The Morrison Government has been returned – and it is the Morrison Government – which has been returned without the semblance of an economic policy. And this lack of a credible economic policy did not stop Morrison winning an election in which the economy appears to have been the deciding issue.
The truth is that the Australian economy is not in good shape. Sure employment is continuing to grow, but output, productivity and wage growth are all weak. In addition, the international economic outlook is deteriorating, with the risk of a trade war between the US and China, which must damage Australia’s economic prospects.
Morrison has done nothing to prepare Australia to meet these challenges. This neglect may be because Morrison doesn’t recognise the present dangers, but it is equally likely that he has no ideas.
Morrison and his team should be thinking about policies to improve productivity growth and low wages, which are central to lifting our economic performance. But in these critical areas, Morrison offers a policy vacuum.
Instead the Coalition is pinning all its hopes on tax cuts. It can be expected to quickly legislate the tax cuts that both sides of politics promised before the election. These immediate tax cuts will provide a boost for low and middle-income earners over the next three years, and this will help sustain aggregate demand.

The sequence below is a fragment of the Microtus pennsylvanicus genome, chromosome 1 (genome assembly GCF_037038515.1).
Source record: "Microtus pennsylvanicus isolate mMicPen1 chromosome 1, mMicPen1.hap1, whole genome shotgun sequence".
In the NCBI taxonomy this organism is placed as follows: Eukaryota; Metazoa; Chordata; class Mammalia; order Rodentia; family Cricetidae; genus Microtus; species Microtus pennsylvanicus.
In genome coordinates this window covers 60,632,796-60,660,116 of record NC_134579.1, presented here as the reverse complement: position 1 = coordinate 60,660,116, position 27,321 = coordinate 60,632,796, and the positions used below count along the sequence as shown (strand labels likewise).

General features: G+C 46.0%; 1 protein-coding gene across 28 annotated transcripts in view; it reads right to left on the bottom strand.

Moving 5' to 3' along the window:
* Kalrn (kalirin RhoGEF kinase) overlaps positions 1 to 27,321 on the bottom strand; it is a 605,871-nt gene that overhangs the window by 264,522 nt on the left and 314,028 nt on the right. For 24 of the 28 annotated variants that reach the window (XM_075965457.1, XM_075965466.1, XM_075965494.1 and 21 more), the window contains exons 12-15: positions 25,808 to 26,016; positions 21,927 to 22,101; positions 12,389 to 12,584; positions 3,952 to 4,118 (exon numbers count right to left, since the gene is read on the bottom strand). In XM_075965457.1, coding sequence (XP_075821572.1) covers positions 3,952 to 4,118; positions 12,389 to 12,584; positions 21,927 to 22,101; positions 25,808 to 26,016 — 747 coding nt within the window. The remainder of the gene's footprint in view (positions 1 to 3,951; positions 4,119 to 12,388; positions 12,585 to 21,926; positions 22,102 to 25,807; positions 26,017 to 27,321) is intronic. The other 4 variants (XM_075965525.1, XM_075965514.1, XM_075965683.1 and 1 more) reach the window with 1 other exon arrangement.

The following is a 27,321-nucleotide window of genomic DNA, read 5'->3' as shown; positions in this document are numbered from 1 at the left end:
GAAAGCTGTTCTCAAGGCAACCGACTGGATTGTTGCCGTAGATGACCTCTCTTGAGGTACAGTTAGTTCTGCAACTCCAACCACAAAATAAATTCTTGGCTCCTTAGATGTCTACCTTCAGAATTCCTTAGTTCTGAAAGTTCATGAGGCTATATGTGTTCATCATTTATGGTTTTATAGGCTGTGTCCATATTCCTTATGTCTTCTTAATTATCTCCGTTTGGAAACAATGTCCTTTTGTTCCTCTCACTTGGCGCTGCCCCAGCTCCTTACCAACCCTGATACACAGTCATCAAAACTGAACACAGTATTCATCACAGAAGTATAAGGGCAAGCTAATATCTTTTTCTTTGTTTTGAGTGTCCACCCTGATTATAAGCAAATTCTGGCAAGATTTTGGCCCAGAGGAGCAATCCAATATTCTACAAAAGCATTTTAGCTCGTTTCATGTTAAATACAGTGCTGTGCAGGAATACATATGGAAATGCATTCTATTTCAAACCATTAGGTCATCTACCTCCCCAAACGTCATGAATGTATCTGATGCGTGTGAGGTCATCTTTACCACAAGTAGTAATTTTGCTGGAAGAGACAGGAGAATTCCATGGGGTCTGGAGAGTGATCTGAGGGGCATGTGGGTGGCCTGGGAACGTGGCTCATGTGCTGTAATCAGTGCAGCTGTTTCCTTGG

In the longer term, however, Morrison is only promising further tax relief for high income earners. As I have previously argued, (Pearls & Irritations, 15 May 2019), with profits already high, investment and productivity growth will depend mainly on the increase in aggregate demand, and these tax cuts which are limited to the rich, will do nothing for aggregate demand; and in any event they are another three years away.
In addition. Morrison’s proudest boast of returning the Budget to surplus, will require an incredible degree of future expenditure restraint, with real government payments only projected to increase at an annual rate of only 1.3 per cent over the next four years (see Pearls & Irritations, 14 May 2019). In the unlikely event that this expenditure restraint can be sustained, that in itself is likely to damage the productive capacity of the economy, as it will require inadequate expenditure on research, education and training.
To my mind the most likely prospect is that the Australian economy will continue to stagnate over the next three years, as has been the experience for a decade or more in most of the advanced economies. As Stephen Bell and I have argued in our book, Fair Share, the critical challenge is to preserve a more equal distribution of income in the face of technological change that is hollowing out middle-level jobs and is biased in favour of higher skills.
In this context, what is especially worrying is that the reaction by many working people to this economic stagnation is not to demand new policies, designed to assist people to adapt to technological change. Rather many of the victims prefer to blame newcomers, such as new migrants, “elites” and globalisation. This is perhaps the lesson of Saturday’s election – as it was previously in the American Presidential election and Brexit in the UK.
Michael Keating was formerly Secretary of the Department of Prime Minister and Cabinet, and the Department of Finance.